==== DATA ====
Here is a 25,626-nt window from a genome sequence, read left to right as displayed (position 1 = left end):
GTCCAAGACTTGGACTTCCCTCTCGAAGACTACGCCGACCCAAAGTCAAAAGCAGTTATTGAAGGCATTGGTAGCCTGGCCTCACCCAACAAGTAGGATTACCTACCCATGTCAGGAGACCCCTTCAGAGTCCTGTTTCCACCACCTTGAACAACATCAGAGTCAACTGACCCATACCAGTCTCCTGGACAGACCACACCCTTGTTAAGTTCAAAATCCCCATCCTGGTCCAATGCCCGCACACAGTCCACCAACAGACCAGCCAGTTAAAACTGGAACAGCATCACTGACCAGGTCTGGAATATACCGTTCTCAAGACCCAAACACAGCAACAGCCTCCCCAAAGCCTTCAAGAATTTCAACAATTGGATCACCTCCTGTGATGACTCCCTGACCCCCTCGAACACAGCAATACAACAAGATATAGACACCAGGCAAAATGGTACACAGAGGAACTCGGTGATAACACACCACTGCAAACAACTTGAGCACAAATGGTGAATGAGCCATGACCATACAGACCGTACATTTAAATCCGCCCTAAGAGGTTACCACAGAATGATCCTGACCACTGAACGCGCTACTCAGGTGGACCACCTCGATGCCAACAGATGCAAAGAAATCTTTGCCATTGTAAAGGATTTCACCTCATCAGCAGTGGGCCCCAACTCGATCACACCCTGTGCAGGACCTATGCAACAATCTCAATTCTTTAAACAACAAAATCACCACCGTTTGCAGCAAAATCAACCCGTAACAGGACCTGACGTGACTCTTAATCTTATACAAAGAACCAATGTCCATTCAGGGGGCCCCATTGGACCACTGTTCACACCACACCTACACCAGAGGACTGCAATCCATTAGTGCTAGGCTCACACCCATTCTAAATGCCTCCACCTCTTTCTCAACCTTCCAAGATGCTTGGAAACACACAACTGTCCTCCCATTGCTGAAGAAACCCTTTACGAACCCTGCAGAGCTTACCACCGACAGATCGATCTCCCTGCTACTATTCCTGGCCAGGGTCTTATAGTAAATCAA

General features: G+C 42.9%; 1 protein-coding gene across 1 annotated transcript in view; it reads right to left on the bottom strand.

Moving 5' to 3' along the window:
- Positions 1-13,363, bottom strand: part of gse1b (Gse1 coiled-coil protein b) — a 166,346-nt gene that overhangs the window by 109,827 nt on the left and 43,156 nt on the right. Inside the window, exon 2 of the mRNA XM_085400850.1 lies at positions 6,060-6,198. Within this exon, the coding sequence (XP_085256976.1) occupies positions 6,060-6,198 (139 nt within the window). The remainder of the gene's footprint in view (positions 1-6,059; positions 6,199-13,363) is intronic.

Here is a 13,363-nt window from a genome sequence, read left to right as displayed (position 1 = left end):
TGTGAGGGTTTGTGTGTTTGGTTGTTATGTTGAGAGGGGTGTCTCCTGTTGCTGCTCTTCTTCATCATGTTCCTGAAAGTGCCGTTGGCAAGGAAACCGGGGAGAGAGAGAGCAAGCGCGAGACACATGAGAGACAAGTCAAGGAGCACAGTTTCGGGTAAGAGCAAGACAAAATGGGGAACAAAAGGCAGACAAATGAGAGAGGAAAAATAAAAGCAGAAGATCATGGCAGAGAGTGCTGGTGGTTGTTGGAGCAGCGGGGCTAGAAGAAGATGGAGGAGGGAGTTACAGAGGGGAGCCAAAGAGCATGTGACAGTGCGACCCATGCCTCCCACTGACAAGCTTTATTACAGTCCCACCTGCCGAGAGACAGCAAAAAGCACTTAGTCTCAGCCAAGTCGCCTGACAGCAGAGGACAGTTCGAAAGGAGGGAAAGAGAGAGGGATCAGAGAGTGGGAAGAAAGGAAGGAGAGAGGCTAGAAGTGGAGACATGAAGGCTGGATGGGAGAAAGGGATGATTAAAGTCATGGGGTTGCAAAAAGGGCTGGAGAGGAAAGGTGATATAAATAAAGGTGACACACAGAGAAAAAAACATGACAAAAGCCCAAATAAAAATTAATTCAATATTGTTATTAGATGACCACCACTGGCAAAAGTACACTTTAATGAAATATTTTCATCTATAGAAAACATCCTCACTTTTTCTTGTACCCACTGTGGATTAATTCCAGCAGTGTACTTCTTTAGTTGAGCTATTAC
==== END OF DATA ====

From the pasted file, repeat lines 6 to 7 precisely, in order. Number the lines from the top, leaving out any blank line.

Here is a 13,363-nt window from a genome sequence, read left to right as displayed (position 1 = left end):
TGTGAGGGTTTGTGTGTTTGGTTGTTATGTTGAGAGGGGTGTCTCCTGTTGCTGCTCTTCTTCATCATGTTCCTGAAAGTGCCGTTGGCAAGGAAACCGGGGAGAGAGAGAGCAAGCGCGAGACACATGAGAGACAAGTCAAGGAGCACAGTTTCGGGTAAGAGCAAGACAAAATGGGGAACAAAAGGCAGACAAATGAGAGAGGAAAAATAAAAGCAGAAGATCATGGCAGAGAGTGCTGGTGGTTGTTGGAGCAGCGGGGCTAGAAGAAGATGGAGGAGGGAGTTACAGAGGGGAGCCAAAGAGCATGTGACAGTGCGACCCATGCCTCCCACTGACAAGCTTTATTACAGTCCCACCTGCCGAGAGACAGCAAAAAGCACTTAGTCTCAGCCAAGTCGCCTGACAGCAGAGGACAGTTCGAAAGGAGGGAAAGAGAGAGGGATCAGAGAGTGGGAAGAAAGGAAGGAGAGAGGCTAGAAGTGGAGACATGAAGGCTGGATGGGAGAAAGGGATGATTAAAGTCATGGGGTTGCAAAAAGGGCTGGAGAGGAAAGGTGATATAAATAAAGGTGACACACAGAGAAAAAAACATGACAAAAGCCCAAATAAAAATTAATTCAATATTGTTATTAGATGACCACCACTGGCAAAAGTACACTTTAATGAAATATTTTCATCTATAGAAAACATCCTCACTTTTTCTTGTACCCACTGTGGATTAATTCCAGCAGTGTACTTCTTTAGTTGAGCTATTAC